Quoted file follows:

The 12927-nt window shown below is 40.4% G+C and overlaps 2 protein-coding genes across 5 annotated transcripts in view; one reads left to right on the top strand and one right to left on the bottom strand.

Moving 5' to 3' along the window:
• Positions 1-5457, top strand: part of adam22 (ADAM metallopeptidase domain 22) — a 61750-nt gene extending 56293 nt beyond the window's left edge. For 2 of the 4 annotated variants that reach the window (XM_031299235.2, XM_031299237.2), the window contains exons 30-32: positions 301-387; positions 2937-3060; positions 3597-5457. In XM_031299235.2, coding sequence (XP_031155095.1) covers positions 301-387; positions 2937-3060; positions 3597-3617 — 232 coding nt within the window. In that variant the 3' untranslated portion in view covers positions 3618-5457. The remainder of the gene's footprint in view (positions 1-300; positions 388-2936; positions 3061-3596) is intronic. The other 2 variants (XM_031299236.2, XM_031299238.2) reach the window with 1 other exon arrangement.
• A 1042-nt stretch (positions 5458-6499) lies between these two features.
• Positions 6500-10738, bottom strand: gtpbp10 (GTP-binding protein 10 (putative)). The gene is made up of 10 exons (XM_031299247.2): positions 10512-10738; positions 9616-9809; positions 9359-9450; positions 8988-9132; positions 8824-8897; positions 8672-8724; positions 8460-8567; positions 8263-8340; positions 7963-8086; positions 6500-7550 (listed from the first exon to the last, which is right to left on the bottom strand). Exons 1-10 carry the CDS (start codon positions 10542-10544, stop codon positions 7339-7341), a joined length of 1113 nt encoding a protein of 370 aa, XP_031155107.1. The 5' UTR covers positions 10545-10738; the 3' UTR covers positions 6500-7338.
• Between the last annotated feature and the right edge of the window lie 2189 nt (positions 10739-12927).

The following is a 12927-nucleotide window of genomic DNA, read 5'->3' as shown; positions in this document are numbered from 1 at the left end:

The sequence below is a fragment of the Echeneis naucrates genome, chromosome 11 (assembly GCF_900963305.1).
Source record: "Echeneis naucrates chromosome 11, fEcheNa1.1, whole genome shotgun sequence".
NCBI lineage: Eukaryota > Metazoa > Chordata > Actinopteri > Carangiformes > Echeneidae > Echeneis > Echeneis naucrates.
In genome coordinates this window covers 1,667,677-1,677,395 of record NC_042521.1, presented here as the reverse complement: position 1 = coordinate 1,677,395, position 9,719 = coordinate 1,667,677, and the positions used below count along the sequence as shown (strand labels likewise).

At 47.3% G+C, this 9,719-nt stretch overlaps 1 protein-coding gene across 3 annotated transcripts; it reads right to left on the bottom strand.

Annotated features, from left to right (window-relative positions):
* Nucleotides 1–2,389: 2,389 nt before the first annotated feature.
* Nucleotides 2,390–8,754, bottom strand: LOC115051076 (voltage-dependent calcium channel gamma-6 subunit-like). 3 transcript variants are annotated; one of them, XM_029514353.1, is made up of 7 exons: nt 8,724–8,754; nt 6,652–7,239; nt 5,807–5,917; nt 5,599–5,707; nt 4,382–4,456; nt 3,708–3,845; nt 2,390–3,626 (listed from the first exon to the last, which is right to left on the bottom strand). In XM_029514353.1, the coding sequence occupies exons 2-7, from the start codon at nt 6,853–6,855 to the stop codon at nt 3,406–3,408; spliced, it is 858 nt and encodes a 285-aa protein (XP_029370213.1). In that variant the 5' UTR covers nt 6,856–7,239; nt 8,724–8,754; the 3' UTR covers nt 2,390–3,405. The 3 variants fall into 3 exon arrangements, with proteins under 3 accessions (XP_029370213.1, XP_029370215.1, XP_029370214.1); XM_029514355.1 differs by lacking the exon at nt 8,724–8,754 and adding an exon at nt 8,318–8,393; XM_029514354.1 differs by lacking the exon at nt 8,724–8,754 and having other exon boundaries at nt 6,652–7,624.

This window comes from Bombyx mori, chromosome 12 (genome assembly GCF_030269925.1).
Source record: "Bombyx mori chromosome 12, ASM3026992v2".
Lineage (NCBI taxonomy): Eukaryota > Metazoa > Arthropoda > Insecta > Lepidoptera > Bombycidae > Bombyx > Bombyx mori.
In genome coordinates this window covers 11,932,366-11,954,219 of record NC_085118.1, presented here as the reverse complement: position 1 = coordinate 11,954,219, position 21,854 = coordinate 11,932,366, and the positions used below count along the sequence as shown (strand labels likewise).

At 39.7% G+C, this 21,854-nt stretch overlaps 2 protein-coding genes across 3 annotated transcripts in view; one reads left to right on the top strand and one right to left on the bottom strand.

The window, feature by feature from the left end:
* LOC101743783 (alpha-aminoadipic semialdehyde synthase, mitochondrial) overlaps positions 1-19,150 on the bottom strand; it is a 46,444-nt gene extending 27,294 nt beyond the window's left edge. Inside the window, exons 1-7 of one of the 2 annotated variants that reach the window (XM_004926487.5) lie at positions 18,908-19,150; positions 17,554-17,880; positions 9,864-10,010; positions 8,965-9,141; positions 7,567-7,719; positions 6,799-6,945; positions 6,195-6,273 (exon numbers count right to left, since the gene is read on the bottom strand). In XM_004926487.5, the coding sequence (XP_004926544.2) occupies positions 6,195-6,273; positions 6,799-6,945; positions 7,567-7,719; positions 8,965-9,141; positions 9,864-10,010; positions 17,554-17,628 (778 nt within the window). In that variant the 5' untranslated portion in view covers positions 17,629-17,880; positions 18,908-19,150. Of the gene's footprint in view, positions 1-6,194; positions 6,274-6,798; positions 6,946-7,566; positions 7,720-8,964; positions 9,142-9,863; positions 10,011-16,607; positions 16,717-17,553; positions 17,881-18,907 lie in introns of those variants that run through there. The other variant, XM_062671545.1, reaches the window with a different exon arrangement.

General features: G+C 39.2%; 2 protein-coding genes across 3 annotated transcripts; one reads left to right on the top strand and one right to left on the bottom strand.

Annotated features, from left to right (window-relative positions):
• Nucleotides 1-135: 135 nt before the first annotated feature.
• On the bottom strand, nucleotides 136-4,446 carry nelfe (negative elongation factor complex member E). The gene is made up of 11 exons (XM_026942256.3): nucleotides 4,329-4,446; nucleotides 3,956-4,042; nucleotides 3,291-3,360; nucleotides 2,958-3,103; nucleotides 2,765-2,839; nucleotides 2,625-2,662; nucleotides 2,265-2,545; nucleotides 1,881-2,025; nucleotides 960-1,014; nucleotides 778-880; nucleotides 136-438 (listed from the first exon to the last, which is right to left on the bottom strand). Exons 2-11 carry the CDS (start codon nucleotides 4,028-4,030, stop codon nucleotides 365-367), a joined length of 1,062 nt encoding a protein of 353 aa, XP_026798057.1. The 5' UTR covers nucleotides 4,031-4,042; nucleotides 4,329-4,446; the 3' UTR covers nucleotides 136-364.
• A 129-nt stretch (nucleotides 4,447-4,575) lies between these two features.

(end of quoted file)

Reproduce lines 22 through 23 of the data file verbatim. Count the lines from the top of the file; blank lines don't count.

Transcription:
* LOC101743783 (alpha-aminoadipic semialdehyde synthase, mitochondrial) overlaps positions 1-19,150 on the bottom strand; it is a 46,444-nt gene extending 27,294 nt beyond the window's left edge. Inside the window, exons 1-7 of one of the 2 annotated variants that reach the window (XM_004926487.5) lie at positions 18,908-19,150; positions 17,554-17,880; positions 9,864-10,010; positions 8,965-9,141; positions 7,567-7,719; positions 6,799-6,945; positions 6,195-6,273 (exon numbers count right to left, since the gene is read on the bottom strand). In XM_004926487.5, the coding sequence (XP_004926544.2) occupies positions 6,195-6,273; positions 6,799-6,945; positions 7,567-7,719; positions 8,965-9,141; positions 9,864-10,010; positions 17,554-17,628 (778 nt within the window). In that variant the 5' untranslated portion in view covers positions 17,629-17,880; positions 18,908-19,150. Of the gene's footprint in view, positions 1-6,194; positions 6,274-6,798; positions 6,946-7,566; positions 7,720-8,964; positions 9,142-9,863; positions 10,011-16,607; positions 16,717-17,553; positions 17,881-18,907 lie in introns of those variants that run through there. The other variant, XM_062671545.1, reaches the window with a different exon arrangement.

General features: G+C 39.2%; 2 protein-coding genes across 3 annotated transcripts; one reads left to right on the top strand and one right to left on the bottom strand.